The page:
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Are probiotics reaLLY GOOD FOR HEALTH?

Probiotics is a huge buzzword in today’s modern society. Consumers are spoiled with a huge
variety of probiotics products in the market, from supplements such as probiotics drinks, probiotics pill, to probiotics food such as milk and ice cream with probiotics, kombucha, yogurts and to skin care products with probiotics. But what are probiotics and are probiotics really good for our health? Is it scientifically proven?

Probiotics are live microbes (organisms that are so tiny that one can only observe them under a
microscope) that are needed by our body to promote health. In plain language,
probiotics are friendly microbes or “good” microbes to humans. I say “good” microbes here because
they bring a lot of health benefits to us such as help in digestion, stimulate the immune
system and to protect us against the “bad” microbes that will make us sick.


This is the most common probiotics bacteria in supplements, yogurt, etc. Lactobacillus is
commonly found in our guts and a number of body sites, and plays an important role in maintaining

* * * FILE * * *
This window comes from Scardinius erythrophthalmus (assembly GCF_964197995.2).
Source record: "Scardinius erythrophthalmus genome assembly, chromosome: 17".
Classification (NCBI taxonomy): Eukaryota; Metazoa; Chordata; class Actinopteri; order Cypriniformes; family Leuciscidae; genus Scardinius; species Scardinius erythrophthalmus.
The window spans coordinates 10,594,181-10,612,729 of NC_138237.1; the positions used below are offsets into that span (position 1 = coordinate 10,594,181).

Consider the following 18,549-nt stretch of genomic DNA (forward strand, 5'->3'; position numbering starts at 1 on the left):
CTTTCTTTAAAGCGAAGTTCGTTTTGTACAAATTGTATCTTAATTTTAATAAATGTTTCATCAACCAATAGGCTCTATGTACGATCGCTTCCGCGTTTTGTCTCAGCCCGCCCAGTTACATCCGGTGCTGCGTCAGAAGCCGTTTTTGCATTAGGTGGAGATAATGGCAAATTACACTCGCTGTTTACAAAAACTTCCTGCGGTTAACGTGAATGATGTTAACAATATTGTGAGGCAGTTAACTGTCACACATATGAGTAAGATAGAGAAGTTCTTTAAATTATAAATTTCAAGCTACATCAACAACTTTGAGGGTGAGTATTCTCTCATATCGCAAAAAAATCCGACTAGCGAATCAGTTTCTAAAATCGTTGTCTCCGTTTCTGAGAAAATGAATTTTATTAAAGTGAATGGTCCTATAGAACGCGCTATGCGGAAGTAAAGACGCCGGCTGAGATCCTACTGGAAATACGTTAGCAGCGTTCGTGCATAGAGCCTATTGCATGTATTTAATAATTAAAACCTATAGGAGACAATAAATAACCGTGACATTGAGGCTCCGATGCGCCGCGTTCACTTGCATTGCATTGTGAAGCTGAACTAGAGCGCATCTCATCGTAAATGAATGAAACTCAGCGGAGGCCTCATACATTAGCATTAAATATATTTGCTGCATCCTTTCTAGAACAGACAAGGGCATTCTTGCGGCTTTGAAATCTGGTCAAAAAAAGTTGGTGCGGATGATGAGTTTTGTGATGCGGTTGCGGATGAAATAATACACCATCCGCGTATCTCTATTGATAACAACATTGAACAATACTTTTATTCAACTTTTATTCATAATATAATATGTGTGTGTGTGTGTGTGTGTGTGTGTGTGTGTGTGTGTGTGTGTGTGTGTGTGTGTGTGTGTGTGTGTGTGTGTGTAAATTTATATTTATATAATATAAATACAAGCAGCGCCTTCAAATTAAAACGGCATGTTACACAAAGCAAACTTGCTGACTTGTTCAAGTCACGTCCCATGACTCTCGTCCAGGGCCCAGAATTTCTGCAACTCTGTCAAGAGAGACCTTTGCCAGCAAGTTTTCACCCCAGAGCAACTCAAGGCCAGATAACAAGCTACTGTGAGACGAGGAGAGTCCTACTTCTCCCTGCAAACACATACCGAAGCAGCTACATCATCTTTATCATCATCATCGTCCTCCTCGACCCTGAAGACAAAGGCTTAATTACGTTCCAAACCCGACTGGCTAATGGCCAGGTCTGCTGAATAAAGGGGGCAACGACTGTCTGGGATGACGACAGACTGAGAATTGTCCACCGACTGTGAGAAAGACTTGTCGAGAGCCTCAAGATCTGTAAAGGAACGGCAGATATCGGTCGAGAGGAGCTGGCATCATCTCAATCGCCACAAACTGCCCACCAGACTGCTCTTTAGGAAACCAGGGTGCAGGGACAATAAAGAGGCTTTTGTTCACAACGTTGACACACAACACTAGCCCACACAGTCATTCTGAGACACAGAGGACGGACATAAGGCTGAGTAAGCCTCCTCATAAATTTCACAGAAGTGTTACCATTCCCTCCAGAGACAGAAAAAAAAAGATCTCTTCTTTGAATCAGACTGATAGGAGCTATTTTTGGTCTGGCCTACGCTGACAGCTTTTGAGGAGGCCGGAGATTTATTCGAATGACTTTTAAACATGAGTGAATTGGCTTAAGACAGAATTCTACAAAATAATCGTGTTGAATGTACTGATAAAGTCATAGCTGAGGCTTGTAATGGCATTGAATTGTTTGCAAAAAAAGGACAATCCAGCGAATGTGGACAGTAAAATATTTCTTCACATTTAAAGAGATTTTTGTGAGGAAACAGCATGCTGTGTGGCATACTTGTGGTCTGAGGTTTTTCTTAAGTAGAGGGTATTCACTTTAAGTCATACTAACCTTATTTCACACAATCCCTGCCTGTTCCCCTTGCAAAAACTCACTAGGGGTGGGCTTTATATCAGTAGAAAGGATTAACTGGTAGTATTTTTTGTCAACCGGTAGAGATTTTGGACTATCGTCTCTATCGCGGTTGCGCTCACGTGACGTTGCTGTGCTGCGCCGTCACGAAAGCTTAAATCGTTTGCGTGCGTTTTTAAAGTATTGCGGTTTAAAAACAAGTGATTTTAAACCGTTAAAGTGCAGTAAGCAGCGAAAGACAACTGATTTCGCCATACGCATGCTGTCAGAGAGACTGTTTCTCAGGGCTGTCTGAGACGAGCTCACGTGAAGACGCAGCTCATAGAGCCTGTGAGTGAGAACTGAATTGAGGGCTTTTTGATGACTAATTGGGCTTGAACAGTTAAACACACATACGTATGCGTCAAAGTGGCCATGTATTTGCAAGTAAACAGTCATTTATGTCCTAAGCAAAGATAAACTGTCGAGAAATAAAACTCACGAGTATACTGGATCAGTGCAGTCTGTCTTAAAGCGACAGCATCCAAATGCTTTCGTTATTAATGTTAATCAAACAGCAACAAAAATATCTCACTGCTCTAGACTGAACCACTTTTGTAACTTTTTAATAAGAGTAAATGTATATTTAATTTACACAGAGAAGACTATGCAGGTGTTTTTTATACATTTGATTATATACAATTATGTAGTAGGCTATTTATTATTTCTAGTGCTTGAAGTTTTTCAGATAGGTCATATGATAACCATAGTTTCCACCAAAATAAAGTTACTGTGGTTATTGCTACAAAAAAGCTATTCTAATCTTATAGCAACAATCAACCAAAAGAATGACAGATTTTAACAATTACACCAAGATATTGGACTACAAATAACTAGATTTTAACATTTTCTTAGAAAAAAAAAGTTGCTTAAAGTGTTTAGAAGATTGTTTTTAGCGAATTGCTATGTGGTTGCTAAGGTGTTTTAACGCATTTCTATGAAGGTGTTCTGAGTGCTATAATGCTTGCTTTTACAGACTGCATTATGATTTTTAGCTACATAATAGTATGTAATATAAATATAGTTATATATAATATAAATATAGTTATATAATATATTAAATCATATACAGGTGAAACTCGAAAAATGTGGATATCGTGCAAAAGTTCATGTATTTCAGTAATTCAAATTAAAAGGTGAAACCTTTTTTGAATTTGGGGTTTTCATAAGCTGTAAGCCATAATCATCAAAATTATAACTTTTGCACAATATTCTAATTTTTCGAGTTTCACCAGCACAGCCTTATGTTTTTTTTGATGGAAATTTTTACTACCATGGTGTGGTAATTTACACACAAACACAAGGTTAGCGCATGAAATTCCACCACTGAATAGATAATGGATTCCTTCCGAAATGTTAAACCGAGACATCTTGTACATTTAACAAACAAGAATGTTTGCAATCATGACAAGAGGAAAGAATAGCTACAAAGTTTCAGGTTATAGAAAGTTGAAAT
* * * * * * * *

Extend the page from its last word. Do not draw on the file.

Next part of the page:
our well-being. The common species of Lactobacillus include lactobacillus acidophilus,
Lactobacillus bulgaricus, Lactobacillus rhamnosus, and Lactobacillus casei.


Just like Lactobacillus, Bifidobacteria is also a common probiotics bacteria in supplement and
food. Bifidobacteria normally live in our intestines and stomach. They help our body perform
important functions such as digestion and competing with “bad” bacteria for food so as to starve
them to death. Examples of Bifidobacteria are Bifidobacterium bifidum and
BiTidobacterium breve.


It is a type of Lactic acid bacteria (LAB). Some of the species of Streptococcus may cause disease
in humans, but the majority of the Streptococcus species are not harmful, but live naturally and
peacefully inour mouth, skin, guts and upper respiratory tract. Streptococcus is used in the making
of Swiss cheese.


Many people are very afraid of microbes, or some refer microbes as germs. Have you met someone who is so obsessed with cleanliness and personal hygiene that they probably wash and sanitize their hands every now and then? If yes, you may notice that this someone would probably develop eczema easily or have some sort of skin infection as over cleaning would remove and kill the natural microflora on the skin surface that protect us from the attack of “bad” microbes in the environment.

Scientific study reveals that there are about as many microbial cells in the human body as there are human cells.

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